Stories from Everyday Life in Time of War

By Mark Mau

01. Mar. 2005

The occupation was characterized by scarcity of materials and rationing. It was an essential to economize on everything, from paper and rubber to petrol and copper. Everyday life for the 25,000 employees of the Post and Telegraph Service and the telephone companies was full of impediments and problems.

A mail van with a charcoal generator. The picture was taken during the last nine months of the occupation when there was no police force. The mail van was therefore guarded by an officer from the civil protection. 

Retired postmaster Erik Svane from Albertslund clearly remembers the substantial lack of paper during the occupation when he worked as a relief man in the head postmaster office in Copenhagen:

A few of us were placed in the principal archives of the General Directorate where we were to go through old files and evaluate whether or not they should be kept - if it was a matter of sheer administration cases, they could be shredded, but the files written on folio, double folio [...] if nothing was written on the back, we would tear them apart and the blank sheets were used for scribbling pads. They were also scarce.

The petrol shortage forced the postal service to start using horse-drawn carriages again.

There was no food shortage during the occupation, but imported raw materials had to be rationed during the five long years of occupation as Denmark was cut off from overseas markets in America, Africa, and Asia from where the most important raw materials came. As the occupation wore on, more and more raw material stocks gave out with appreciable consequences to the population.

Bicycle tyres were replaced by wooden wheels when caoutchouc and raw rubber could no longer be provided. Lack of petrol made it necessary to provide cars with charcoal generators. Some post vans were even withdrawn from service and replaced by old, horse-drawn carriages. As cotton and synthetic wool were unavailable, the employees had to be creative when new postbags were needed. The postbags of the occupation were thus made from old paper, rush, nettles, straw, potato tops, and wood.

Some of the many interrupted overhead lines after the glazed frost in 1942. 

Ice Winters

While the employees were getting accustomed with their rationed everyday life, the weather of the first years of occupation was extremely rough. Three hard winters in succession put the Post & Tele-graph Service and the telephone companies to the test. The winter of 1941/42 became the coldest within living memory with temperatures down to minus 30 degrees C. The Post Service managed the transport across the ice-covered straits by special iceboats. Around 15th March 1942 the entire country was hit by severe glazed frost. Telephone poles broke like matches when ice lay inches thick on the wires and the telephone connection was broken.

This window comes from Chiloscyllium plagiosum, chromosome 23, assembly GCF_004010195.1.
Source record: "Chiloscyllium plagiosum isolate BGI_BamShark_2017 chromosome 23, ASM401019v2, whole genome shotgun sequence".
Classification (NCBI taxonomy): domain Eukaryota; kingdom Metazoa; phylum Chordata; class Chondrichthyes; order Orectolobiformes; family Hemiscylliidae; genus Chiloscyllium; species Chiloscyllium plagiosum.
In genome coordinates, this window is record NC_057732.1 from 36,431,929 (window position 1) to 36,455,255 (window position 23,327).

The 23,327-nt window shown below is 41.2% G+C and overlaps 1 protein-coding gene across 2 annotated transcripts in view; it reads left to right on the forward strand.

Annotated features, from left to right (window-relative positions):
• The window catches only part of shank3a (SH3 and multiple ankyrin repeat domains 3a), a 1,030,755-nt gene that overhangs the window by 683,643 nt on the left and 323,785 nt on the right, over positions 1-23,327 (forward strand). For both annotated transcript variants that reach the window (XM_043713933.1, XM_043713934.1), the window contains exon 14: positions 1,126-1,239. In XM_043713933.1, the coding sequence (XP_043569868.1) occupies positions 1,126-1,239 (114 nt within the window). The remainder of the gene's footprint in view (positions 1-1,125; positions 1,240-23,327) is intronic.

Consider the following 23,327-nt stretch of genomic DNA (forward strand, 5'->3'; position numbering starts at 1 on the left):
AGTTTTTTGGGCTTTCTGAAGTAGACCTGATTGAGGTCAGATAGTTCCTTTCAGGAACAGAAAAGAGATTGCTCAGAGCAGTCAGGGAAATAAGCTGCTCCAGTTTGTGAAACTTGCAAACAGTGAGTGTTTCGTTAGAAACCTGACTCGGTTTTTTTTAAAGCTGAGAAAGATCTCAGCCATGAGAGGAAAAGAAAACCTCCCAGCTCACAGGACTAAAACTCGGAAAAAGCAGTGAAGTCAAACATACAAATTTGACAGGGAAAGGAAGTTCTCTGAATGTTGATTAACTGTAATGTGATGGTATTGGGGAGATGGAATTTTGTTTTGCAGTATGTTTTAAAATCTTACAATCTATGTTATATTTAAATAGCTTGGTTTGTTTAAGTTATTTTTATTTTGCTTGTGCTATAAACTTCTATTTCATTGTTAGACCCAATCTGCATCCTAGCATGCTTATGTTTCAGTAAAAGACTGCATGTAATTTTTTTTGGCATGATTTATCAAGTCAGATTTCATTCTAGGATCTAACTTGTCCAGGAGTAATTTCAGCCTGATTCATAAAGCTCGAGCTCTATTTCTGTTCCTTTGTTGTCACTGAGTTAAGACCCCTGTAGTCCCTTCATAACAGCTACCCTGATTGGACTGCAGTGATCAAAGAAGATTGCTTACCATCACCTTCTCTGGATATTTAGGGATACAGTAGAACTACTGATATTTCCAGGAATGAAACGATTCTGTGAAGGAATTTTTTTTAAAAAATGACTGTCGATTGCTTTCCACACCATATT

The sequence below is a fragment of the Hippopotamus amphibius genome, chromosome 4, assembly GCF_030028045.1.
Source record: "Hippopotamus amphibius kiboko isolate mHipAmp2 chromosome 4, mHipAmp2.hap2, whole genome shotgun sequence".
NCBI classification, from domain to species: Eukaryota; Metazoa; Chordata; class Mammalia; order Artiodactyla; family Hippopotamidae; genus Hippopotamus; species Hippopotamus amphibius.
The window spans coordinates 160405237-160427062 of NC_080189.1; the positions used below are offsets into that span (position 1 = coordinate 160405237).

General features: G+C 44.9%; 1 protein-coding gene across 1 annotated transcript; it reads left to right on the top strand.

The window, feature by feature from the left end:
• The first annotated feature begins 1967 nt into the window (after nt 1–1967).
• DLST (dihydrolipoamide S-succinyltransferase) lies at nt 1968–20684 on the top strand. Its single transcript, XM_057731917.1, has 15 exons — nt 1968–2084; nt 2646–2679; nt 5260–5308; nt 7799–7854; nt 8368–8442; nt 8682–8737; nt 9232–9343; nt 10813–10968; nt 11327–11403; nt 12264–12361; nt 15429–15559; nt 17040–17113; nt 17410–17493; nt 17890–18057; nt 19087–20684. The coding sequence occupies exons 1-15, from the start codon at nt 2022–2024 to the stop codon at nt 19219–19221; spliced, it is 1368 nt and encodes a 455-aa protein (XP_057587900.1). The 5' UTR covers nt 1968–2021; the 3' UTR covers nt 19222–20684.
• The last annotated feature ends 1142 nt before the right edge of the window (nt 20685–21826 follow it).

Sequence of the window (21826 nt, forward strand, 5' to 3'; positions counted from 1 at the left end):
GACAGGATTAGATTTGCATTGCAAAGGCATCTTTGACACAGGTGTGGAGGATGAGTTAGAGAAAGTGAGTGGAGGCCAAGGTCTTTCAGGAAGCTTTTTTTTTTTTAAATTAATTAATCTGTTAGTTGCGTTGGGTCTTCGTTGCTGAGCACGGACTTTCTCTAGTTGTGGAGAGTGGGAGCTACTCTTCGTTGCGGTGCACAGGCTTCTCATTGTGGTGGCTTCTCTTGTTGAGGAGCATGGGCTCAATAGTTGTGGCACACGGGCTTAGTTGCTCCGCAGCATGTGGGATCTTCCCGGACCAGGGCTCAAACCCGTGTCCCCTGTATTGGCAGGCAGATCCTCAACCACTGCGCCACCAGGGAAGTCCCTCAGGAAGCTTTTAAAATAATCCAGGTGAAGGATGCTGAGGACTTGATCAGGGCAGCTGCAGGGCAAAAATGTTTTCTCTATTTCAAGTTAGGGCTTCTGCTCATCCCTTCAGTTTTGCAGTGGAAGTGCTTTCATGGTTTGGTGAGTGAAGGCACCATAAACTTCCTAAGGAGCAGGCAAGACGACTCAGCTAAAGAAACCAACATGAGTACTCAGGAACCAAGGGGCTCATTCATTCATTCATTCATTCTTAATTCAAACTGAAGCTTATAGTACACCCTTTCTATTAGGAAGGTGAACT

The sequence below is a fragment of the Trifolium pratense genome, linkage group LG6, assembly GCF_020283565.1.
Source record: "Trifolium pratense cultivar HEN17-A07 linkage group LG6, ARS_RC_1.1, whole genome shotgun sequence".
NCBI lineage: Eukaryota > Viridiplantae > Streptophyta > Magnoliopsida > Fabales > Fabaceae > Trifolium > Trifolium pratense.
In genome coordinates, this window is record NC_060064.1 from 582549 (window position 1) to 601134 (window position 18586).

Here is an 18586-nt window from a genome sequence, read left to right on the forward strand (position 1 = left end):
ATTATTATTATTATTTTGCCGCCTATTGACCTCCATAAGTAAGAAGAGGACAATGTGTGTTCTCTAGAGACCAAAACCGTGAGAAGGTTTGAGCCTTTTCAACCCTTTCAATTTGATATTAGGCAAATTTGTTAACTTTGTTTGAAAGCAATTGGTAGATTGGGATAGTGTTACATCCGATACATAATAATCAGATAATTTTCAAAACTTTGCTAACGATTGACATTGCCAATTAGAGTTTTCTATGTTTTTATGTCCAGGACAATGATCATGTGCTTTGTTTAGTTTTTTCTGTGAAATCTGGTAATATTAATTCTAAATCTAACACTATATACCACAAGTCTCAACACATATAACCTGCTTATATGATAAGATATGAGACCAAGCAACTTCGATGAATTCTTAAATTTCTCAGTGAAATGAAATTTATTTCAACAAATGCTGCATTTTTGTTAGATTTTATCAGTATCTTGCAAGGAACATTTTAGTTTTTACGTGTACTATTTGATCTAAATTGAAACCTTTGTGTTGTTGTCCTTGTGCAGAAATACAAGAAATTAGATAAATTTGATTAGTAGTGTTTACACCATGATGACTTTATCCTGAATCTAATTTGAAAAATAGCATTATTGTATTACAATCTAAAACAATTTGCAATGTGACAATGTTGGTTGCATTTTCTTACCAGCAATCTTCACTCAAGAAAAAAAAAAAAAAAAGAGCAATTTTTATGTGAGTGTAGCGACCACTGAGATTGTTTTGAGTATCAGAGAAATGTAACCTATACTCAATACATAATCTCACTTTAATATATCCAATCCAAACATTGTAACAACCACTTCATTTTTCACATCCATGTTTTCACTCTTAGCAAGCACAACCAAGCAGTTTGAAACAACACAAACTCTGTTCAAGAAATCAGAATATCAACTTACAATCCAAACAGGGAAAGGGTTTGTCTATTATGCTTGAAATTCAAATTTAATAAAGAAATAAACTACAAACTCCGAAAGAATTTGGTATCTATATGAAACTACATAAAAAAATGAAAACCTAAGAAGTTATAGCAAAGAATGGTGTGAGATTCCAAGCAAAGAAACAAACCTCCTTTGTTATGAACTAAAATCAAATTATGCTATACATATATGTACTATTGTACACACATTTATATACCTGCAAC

The mail often had to be transported accross straits in iceboats. The picture shows a mail conveyance over the ice between Frederikshavn and Hirsholmene in March 1940. 

For months linesmen had to collect kilometres of fallen copper wires. Kjeld Havre then a linesman with JTAS in Aalborg remembered in 1989 the toilsome clearing operations:

We used all the old gloves we could scrape together from our family. They were worn out for there is nothing like copper wire. You may find it nice and glittering, but once it has become coated with verdigris, it eats away everything, even the skin of your fingers - everything turns green. 

A 1 øre stamp serving as a 1 øre coin. 

Aluminium becomes Valuable

The broken copper wires that the linesmen col-lected were carefully put together again in special workshops. Deficiency of copper was acute all over the country so the Danish state had to initiate collection of 1, 2, and 5 øre coppers and replace them by aluminium coins. At the same time the population began to hoard the valuable coppers which resulted in shortage of small change. Consequent-ly, special "stamp money" was produced and used as emergency coins during the occupation.

On 5th May 1945 Denmark could celebrate the liberation, but the scarcity of goods due to lack of foreign exchange and trade restrictions kept in-fluencing everyday life until 1953 when the last rationings were abolished.

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Other comments for this article

postbiler af Martin Johansen, Post & Tele Museum
Hej Peter. Tag et kig på vores billedsamling på Flickr: Nils Blochs bog Postautomobilet er også et godt bud:  
(no subject) af Peter Andersen
Hej jeg er intersseret i at se nogle danske post biler fra tidsrummet,1930 og frem.Har ledt på nettet men finder ingen.Mvh.Peter Andersen. 

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